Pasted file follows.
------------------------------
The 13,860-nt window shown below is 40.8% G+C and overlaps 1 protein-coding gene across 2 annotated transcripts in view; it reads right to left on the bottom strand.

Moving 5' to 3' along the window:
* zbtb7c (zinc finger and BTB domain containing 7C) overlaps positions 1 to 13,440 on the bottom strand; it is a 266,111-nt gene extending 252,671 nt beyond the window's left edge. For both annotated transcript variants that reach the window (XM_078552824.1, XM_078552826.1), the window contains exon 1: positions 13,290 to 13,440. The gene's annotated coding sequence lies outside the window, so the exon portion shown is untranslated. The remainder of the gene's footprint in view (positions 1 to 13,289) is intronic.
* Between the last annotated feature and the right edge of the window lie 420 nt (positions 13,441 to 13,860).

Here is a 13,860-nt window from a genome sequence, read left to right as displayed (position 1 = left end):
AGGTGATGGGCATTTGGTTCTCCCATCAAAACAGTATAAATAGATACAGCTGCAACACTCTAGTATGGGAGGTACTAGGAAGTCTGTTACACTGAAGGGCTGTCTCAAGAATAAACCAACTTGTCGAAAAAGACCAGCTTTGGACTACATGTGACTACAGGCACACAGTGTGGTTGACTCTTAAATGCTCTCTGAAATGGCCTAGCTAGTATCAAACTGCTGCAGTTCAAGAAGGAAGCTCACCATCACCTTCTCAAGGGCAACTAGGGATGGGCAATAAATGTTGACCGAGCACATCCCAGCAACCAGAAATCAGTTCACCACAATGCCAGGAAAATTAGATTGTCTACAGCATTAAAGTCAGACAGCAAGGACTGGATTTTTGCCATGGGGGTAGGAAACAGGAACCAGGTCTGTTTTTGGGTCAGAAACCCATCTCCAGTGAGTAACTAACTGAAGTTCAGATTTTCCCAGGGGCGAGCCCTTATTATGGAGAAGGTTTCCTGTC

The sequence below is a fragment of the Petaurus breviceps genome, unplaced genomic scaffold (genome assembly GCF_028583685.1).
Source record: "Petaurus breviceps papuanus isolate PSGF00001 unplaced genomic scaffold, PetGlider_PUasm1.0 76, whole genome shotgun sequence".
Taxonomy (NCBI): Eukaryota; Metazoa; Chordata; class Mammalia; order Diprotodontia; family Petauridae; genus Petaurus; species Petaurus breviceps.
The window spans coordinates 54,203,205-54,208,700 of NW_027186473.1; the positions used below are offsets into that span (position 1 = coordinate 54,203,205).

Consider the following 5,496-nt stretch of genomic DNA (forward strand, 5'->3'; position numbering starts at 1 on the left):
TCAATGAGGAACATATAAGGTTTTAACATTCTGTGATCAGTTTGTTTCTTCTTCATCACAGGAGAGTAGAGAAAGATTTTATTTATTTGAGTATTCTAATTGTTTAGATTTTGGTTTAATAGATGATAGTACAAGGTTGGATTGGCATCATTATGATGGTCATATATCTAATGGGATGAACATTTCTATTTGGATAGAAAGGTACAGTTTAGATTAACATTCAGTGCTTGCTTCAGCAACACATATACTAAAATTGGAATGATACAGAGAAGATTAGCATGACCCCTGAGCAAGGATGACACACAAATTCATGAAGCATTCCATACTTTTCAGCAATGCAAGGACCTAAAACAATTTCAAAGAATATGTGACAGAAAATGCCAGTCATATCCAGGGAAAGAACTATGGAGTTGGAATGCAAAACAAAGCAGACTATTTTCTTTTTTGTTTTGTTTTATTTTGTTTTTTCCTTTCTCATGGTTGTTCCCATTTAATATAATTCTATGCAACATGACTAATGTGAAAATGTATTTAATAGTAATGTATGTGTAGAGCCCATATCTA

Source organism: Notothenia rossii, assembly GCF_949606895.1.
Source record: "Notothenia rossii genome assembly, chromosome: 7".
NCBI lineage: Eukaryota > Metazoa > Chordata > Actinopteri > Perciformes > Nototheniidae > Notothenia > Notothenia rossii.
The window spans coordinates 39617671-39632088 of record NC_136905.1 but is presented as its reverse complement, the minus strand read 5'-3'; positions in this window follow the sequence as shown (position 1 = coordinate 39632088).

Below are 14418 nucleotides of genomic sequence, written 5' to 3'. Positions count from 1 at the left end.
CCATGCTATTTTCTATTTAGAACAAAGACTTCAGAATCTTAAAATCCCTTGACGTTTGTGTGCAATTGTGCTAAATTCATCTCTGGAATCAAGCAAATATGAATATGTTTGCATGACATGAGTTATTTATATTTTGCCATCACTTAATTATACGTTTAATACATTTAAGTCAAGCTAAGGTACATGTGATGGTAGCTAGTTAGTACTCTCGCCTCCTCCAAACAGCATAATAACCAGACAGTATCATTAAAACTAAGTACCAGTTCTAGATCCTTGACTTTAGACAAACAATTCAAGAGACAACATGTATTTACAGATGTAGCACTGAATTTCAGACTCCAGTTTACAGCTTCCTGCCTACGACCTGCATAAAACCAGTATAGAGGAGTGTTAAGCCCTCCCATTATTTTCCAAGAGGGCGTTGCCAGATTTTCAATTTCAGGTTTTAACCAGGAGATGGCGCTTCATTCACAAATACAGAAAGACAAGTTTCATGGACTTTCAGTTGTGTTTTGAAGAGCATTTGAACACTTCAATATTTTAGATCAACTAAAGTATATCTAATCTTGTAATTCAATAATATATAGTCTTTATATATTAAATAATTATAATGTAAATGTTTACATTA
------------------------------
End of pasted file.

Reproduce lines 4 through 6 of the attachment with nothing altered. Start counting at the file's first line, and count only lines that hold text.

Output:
* Between the last annotated feature and the right edge of the window lie 420 nt (positions 13,441 to 13,860).

Here is a 13,860-nt window from a genome sequence, read left to right as displayed (position 1 = left end):
AGGTGATGGGCATTTGGTTCTCCCATCAAAACAGTATAAATAGATACAGCTGCAACACTCTAGTATGGGAGGTACTAGGAAGTCTGTTACACTGAAGGGCTGTCTCAAGAATAAACCAACTTGTCGAAAAAGACCAGCTTTGGACTACATGTGACTACAGGCACACAGTGTGGTTGACTCTTAAATGCTCTCTGAAATGGCCTAGCTAGTATCAAACTGCTGCAGTTCAAGAAGGAAGCTCACCATCACCTTCTCAAGGGCAACTAGGGATGGGCAATAAATGTTGACCGAGCACATCCCAGCAACCAGAAATCAGTTCACCACAATGCCAGGAAAATTAGATTGTCTACAGCATTAAAGTCAGACAGCAAGGACTGGATTTTTGCCATGGGGGTAGGAAACAGGAACCAGGTCTGTTTTTGGGTCAGAAACCCATCTCCAGTGAGTAACTAACTGAAGTTCAGATTTTCCCAGGGGCGAGCCCTTATTATGGAGAAGGTTTCCTGTC